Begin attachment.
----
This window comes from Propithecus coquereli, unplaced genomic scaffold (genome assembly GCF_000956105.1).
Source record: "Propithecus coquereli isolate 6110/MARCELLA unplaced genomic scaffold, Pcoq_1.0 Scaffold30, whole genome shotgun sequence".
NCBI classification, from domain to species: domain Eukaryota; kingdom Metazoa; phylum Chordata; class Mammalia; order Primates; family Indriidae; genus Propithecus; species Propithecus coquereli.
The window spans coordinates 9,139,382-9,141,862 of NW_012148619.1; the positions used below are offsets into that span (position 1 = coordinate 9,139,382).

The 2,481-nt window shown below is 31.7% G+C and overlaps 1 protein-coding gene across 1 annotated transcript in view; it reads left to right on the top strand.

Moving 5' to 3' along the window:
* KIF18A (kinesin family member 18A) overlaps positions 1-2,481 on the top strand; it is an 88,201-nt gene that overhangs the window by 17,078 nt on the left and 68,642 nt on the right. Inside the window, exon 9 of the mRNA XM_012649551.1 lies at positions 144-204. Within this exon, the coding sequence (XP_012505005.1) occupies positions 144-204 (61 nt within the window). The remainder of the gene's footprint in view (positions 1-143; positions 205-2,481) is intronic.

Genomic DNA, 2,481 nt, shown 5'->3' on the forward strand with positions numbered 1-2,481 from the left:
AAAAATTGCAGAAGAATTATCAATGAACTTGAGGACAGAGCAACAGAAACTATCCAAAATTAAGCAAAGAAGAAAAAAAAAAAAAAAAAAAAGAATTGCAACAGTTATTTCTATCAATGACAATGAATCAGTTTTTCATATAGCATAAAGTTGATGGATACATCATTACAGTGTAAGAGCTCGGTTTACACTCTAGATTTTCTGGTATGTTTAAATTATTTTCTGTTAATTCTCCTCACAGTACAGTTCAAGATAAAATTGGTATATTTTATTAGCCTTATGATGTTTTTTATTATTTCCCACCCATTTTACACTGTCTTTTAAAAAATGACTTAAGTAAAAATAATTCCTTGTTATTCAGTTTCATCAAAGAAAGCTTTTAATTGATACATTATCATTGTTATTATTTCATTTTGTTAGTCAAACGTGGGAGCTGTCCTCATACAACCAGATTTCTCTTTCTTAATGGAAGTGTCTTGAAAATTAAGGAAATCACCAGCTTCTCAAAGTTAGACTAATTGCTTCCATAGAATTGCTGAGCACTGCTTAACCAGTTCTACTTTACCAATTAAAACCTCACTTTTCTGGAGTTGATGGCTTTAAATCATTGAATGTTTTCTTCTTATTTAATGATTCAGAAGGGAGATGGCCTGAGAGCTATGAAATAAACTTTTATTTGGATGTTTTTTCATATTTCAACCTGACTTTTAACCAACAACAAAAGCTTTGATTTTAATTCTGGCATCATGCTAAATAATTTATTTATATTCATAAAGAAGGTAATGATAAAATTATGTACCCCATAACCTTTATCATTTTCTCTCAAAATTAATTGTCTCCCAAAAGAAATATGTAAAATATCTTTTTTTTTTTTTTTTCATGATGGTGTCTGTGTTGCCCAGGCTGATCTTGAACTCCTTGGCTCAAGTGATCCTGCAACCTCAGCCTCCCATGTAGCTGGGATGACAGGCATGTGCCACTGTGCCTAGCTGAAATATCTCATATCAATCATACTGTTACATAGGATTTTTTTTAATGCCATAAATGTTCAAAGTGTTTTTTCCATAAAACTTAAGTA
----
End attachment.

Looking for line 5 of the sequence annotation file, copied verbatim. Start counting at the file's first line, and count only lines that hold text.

The 2,481-nt window shown below is 31.7% G+C and overlaps 1 protein-coding gene across 1 annotated transcript in view; it reads left to right on the top strand.